Here we are. A fan blows directly into the vent and is on all the time, keeping things cool, and my backup layers are maybe too redundant but it’ll do.

And I’m on my third operating system, moving up from Windows 7 through the 8 iterations and now smoothly into Win 10, none of which slowed me down and all of which seem to be an improvement in terms of speed and safety.

When the anniversary update for Windows 10 came out a few months ago, it automatically downloaded and installed, leaving me with a slightly different UI and no internet access. I rolled back the update and postponed it, finding out that this was a problem with my network adaptor and that I wasn’t alone.

I tried it again last week, hoping (I guess) that the issue was fixed. It wasn’t, and after over an hour of upgrading I was left disconnected, and for a while unable to even log into the computer to roll it back until John solved that problem but not the next one: Even after the rollback, and even after I loaded a disk image from three weeks ago, I had no internet. Hmm.

The solution turned out to be almost as easy as turning it off and back on again. I just deleted the adaptor and its driver, then rebooted. The PC automatically reinstalled the adaptor and voila.

I welcome Labor Day, then, and salute the Lenovo folks and me. Together we’ve kept a $300 computer machine from biting the dust, and there’s no snippiness from me. I’m still living on borrowed time. They just keep raising my limit, and I keep taking it.


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The Age of Reason

(This week’s column)

If it hadn’t been a Sunday, I might have missed Mbah Gotho.

Or, maybe, I should be more specific: If it hadn’t been a Sunday in August 2016, a season in which there are no slow news days, I might not have been idly skimming headlines or had the time to dig deeper into what struck me at first as tabloid filler.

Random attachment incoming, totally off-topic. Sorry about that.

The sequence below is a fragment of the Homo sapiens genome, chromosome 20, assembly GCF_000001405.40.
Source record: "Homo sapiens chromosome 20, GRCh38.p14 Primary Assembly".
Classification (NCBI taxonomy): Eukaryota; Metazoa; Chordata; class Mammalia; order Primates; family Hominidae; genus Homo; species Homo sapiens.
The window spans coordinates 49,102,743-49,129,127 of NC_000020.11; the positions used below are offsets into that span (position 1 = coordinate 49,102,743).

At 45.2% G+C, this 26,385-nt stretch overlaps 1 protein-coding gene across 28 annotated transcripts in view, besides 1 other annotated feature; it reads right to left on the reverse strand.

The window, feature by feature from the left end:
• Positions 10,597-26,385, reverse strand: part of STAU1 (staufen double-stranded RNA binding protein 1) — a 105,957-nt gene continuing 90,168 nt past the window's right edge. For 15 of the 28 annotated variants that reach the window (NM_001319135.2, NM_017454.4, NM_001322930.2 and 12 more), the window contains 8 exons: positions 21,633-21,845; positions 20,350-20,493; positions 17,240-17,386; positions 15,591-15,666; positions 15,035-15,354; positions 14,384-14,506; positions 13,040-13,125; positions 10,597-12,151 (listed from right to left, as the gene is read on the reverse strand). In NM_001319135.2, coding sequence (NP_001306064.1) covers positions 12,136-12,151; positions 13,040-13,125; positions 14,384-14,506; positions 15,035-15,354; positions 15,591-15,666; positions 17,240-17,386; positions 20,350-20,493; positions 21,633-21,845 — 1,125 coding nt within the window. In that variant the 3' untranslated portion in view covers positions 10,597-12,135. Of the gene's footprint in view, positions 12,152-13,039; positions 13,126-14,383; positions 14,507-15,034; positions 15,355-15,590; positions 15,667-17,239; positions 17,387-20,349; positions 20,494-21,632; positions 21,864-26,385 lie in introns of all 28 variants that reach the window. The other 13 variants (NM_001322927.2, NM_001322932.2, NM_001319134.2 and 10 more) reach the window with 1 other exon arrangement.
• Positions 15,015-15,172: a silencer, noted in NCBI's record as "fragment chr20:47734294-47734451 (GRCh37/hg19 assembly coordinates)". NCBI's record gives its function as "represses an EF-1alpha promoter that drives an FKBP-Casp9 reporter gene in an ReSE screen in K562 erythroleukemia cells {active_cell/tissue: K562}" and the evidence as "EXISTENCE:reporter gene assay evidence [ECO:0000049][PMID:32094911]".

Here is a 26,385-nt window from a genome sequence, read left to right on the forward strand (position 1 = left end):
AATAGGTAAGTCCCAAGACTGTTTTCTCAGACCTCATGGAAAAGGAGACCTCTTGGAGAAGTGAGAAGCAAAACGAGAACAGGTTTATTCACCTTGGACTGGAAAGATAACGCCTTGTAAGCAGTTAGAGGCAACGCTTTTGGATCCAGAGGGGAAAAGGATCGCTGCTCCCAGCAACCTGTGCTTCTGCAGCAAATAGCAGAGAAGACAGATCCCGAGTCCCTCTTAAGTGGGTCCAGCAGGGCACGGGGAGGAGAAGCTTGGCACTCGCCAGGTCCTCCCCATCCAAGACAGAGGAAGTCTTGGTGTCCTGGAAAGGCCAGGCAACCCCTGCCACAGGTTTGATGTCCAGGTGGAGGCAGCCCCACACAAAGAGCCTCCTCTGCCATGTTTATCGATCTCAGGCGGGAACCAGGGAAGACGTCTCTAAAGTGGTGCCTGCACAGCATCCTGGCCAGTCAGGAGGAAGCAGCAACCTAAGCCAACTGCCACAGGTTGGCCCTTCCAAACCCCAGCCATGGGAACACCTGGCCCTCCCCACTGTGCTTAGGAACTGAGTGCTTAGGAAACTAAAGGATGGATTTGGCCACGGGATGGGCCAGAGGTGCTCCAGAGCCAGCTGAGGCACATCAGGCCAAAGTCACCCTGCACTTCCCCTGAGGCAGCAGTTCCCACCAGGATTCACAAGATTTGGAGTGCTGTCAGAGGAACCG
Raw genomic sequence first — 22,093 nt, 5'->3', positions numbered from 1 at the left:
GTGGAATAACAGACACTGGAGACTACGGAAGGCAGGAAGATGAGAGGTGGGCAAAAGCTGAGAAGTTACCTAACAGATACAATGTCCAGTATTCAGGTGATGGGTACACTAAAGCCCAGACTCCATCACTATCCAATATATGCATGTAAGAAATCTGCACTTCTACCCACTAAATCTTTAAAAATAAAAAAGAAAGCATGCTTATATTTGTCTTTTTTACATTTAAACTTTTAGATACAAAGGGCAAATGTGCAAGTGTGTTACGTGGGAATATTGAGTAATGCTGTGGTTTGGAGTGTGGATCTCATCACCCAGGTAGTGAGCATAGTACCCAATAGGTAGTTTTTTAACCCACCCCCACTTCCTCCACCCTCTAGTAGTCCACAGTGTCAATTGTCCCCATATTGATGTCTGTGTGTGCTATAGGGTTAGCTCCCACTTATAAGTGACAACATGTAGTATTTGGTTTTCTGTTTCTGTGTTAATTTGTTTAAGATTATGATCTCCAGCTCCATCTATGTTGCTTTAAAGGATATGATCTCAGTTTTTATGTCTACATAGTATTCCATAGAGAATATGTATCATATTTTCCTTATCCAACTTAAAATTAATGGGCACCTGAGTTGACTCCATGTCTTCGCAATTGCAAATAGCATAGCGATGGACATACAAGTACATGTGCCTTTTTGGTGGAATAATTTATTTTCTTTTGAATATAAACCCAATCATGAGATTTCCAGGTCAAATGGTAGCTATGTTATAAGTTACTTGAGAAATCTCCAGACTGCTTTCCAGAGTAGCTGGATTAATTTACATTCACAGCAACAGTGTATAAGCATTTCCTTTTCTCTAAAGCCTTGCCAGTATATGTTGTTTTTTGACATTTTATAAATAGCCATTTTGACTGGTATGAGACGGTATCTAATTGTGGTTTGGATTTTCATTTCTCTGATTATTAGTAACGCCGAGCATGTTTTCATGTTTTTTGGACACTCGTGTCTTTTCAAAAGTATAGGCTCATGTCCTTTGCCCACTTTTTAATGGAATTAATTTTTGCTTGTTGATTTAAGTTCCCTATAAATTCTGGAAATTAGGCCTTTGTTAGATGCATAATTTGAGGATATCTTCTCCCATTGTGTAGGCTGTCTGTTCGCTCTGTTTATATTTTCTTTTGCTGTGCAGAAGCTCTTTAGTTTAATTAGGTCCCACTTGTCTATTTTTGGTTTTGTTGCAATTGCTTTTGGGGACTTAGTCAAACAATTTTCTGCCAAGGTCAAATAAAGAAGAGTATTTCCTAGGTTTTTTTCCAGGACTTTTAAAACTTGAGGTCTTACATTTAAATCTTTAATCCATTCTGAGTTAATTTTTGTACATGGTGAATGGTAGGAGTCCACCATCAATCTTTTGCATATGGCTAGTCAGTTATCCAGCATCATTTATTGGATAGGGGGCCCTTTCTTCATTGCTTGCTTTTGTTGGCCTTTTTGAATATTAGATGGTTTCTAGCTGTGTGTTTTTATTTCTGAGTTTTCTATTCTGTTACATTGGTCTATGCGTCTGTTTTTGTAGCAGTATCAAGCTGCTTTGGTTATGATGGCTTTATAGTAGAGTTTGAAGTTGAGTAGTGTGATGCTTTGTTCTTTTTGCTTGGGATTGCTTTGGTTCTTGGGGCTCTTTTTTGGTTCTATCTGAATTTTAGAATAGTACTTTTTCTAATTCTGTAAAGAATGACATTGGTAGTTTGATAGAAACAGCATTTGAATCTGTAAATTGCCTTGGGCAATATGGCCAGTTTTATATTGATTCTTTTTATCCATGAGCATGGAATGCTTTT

It wasn’t a tabloid, though. It came from a source that has been delivering all the news that’s fit to print, and quite a lot that really isn’t, for over 150 years. That’s not enough to erase my inner skeptic, but it passes the smell test that a story coming from News4U-dot-com doesn’t. Plus, as I said, I was idle.

In case you missed it, Mr. Gotho is an Indonesian man who has some fairly authentic-looking documentation suggesting that he is the oldest person on the planet.

This is not a small thing. According to Indonesian records, Mbah Gotho was born on December 31, 1870, making him 145 years old.

This is very old. You probably knew that, but I want to be clear. It’s really old. So old that Mr. Gotho himself made burial arrangements in 1992.

So old that there’s no need for polite euphemisms. When you’re pushing a century and a half of life, you’re in tortoise territory. The maximum lifespan for a human has been thought to be about 120 years, based on documented cases of supercentenarians (over 110). The official record is/was held by Jeanne Calment of France, who reached 122. This is a record measured in days and weeks, not decades.

The documentation means that this also passes the smell test, although I suspect it’ll never be confirmed officially. Still, I think we have a glimpse into the future of human longevity, and its relative nature can cause a little vertigo. Assuming the Gotho records are accurate, if you’re 45 years old then you now know there is someone alive who was 100 years old when you were born.